Is Teaching Followership Worthwhile?
It’s been a long journey for me from my first true experience with leadership to my current assignment at an NCO Academy designing scenarios that will somehow train the next generation of warfighters to fight, survive and win under any conditions anywhere in the world. What, if anything, do these soldiers need to know about followership? Dr. Todd Foley from the University of Cincinnati asks what the outcomes would be if we taught students how to be effective followers rather than effective leaders. His belief is that by infusing more strategies to develop effective followers, trainers could enhance leader’s abilities as well, making them more effective. Chaleff argues against this concept because it seems highly un-American and does not appear to resonate with people. Thus there is an ongoing debate about the value of teaching followership, represented on one hand by an industrial paradigm that is often viewed in terms of a transactional relationship between leaders and followers and a postindustrial paradigm that views both leaders and followers as members of a dyad participating in a transformational relationship on what is essentially an equal footing and thus deserving of equal status.
Preparing the Millennial Generation for the Infantry
The post-industrial, transformational style of relationships between leaders and followers seems to appeal to the millennial generation whose members are now finding their way into the ranks of the military. Mike LaFeve, who spent three years at the end of his career developing millennial service members into officers offers four tips for anyone charged with teaching the so-called “unmanageable generation”; First, work hard to get past the perception gap and realize that the notion that the current generation is lazy and entitled is a stereotype. LaFeve believes that there are enduring principles of motivation for military service and that the millennials who join the military feel the same motivations as earlier generations. Second, LaFeve recommends viewing millennials as individuals and separately from the environment in which they were raised. Third, millennials should be offered competitive opportunities to advance and then judge the individuals on merit. In the era of "everyone gets a trophy," he contends that this generation is hungry for ways they can separate themselves from their peers. Finally, LaFeve advises trainers to see the good qualities of millennials, they are technologically advanced, innovative and creative; any of these qualities may be essential for fighting the next war.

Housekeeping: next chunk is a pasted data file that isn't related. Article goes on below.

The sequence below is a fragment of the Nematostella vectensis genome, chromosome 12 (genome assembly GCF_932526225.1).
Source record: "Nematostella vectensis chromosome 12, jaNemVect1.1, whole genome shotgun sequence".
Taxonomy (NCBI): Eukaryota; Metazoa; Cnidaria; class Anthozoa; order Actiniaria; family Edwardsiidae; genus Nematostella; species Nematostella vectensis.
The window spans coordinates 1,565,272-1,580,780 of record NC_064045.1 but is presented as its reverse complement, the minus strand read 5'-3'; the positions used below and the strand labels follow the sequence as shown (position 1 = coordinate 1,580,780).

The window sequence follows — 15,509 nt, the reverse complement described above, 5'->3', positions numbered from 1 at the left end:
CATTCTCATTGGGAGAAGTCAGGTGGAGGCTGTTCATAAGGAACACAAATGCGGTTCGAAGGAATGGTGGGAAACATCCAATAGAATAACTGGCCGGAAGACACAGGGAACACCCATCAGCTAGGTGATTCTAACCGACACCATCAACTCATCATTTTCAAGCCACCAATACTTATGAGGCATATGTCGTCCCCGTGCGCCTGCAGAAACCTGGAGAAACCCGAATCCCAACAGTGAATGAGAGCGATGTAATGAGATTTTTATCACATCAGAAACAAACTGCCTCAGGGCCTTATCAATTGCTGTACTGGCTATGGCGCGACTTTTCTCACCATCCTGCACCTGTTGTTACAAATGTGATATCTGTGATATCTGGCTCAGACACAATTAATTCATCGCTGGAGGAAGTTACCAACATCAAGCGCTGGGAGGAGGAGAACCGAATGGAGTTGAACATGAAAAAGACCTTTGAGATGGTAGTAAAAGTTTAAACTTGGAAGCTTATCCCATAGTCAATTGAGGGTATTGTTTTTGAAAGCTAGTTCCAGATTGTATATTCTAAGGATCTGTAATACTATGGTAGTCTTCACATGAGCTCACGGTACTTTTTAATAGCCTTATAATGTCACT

Tying it all Together
If the future of American warfare indeed results in a conflict with a near peer adversary, an academic debate on the importance of teaching followership may well be moot. The relationships between military leaders and followers have been forged in the crucible of blood and fire from countless life and death struggles. Military training institutions have assumed the role of capturing these hard-won lessons and transmitting them to the next generation in an effort to prepare young Americans for the hardships that will inevitably be visited upon them.
That summer in Panama at the Jungle Warfare School marked a powerful transition in my personal leadership approach. Our squad became lost during the land navigation course and all of us began to argue about what to do. Despite my feelings of inexperience and inadequacy, I made it clear that I was in charge and that the squad would obey my orders and follow my plan. To my amazement, they all did; and we were able to successfully complete the land navigation exercise, arriving just barely within the time limit. I understand now that I could never have led that team successfully if those team members had not practiced effective followership. If Infantry training institutions were to accept a more explicit approach to the study and teaching of followership principles, we may come to recognize that followership has always been a major component of military training, and that the followership principles we already teach may be of great value to scholars, to modern businesses, and perhaps even to the people the Infantry interact with around the world.